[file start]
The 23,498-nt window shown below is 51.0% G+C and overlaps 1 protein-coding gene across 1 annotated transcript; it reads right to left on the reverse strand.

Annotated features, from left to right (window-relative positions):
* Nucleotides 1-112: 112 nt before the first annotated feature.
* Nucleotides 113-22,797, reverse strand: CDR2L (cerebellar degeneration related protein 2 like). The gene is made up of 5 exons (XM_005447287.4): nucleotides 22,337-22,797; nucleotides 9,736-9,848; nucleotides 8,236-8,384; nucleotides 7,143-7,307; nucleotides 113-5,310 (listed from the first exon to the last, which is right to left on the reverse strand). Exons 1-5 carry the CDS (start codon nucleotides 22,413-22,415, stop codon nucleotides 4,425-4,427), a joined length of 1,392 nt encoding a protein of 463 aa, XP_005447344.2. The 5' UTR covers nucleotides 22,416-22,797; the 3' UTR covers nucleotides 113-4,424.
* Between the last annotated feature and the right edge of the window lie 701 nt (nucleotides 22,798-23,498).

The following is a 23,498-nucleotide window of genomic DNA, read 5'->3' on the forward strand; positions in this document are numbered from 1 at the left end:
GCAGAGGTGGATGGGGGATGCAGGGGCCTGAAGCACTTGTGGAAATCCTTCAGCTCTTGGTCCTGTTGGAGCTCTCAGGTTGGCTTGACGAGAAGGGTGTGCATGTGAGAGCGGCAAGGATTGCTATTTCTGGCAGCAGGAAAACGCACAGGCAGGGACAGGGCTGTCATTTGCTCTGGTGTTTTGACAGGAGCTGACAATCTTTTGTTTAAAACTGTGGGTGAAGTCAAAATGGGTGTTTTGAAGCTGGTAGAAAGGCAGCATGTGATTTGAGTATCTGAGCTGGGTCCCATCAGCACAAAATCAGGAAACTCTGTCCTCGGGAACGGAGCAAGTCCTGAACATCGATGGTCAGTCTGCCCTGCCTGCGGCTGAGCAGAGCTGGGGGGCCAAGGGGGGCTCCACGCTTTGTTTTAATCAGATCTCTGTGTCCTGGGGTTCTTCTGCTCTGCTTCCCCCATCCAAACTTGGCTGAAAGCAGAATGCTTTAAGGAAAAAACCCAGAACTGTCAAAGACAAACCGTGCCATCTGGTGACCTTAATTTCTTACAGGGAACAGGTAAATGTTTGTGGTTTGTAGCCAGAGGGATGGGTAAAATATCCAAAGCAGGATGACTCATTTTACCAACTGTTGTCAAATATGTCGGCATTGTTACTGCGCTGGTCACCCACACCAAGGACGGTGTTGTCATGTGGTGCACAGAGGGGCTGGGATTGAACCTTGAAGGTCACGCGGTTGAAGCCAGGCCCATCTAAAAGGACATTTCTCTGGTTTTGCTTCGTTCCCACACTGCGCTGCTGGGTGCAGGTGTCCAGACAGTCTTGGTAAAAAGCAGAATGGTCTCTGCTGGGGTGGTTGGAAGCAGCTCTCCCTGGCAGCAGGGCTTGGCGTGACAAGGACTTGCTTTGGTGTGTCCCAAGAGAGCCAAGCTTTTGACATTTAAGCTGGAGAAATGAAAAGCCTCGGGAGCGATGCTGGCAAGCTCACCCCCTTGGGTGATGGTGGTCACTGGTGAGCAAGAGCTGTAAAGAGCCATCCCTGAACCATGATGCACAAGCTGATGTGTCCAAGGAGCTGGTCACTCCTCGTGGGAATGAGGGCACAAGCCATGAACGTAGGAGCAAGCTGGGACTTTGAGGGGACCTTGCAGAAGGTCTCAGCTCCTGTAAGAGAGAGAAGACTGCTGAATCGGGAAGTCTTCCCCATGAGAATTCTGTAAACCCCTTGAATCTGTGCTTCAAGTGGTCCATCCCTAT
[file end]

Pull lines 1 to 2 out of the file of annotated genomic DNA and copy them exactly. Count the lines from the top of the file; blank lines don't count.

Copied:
The 23,498-nt window shown below is 51.0% G+C and overlaps 1 protein-coding gene across 1 annotated transcript; it reads right to left on the reverse strand.

Annotated features, from left to right (window-relative positions):